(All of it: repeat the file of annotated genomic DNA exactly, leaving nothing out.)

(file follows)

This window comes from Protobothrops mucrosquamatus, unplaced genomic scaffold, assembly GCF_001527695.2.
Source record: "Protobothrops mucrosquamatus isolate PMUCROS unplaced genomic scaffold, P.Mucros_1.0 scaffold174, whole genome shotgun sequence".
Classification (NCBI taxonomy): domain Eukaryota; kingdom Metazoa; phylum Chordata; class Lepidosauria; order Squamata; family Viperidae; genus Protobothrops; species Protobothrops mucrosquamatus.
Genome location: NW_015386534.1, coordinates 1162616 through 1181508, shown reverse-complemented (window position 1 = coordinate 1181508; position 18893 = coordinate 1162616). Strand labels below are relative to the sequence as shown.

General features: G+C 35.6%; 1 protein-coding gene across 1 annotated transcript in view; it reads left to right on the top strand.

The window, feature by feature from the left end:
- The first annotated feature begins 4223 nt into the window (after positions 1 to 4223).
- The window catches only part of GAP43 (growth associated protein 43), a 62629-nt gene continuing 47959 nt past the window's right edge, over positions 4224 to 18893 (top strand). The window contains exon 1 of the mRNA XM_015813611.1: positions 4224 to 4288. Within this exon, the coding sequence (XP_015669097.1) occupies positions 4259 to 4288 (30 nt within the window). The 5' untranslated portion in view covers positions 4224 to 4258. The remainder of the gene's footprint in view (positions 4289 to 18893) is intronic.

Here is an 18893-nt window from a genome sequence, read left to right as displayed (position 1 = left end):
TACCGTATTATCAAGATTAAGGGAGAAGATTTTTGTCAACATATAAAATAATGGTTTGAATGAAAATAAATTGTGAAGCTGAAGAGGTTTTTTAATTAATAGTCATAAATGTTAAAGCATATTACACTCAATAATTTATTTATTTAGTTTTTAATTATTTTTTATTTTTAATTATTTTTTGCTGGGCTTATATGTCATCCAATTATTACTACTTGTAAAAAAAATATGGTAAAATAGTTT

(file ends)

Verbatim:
This window comes from Protobothrops mucrosquamatus, unplaced genomic scaffold, assembly GCF_001527695.2.
Source record: "Protobothrops mucrosquamatus isolate PMUCROS unplaced genomic scaffold, P.Mucros_1.0 scaffold174, whole genome shotgun sequence".
Classification (NCBI taxonomy): domain Eukaryota; kingdom Metazoa; phylum Chordata; class Lepidosauria; order Squamata; family Viperidae; genus Protobothrops; species Protobothrops mucrosquamatus.
Genome location: NW_015386534.1, coordinates 1162616 through 1181508, shown reverse-complemented (window position 1 = coordinate 1181508; position 18893 = coordinate 1162616). Strand labels below are relative to the sequence as shown.

General features: G+C 35.6%; 1 protein-coding gene across 1 annotated transcript in view; it reads left to right on the top strand.

The window, feature by feature from the left end:
- The first annotated feature begins 4223 nt into the window (after positions 1 to 4223).
- The window catches only part of GAP43 (growth associated protein 43), a 62629-nt gene continuing 47959 nt past the window's right edge, over positions 4224 to 18893 (top strand). The window contains exon 1 of the mRNA XM_015813611.1: positions 4224 to 4288. Within this exon, the coding sequence (XP_015669097.1) occupies positions 4259 to 4288 (30 nt within the window). The 5' untranslated portion in view covers positions 4224 to 4258. The remainder of the gene's footprint in view (positions 4289 to 18893) is intronic.

Here is an 18893-nt window from a genome sequence, read left to right as displayed (position 1 = left end):
TACCGTATTATCAAGATTAAGGGAGAAGATTTTTGTCAACATATAAAATAATGGTTTGAATGAAAATAAATTGTGAAGCTGAAGAGGTTTTTTAATTAATAGTCATAAATGTTAAAGCATATTACACTCAATAATTTATTTATTTAGTTTTTAATTATTTTTTATTTTTAATTATTTTTTGCTGGGCTTATATGTCATCCAATTATTACTACTTGTAAAAAAAATATGGTAAAATAGTTT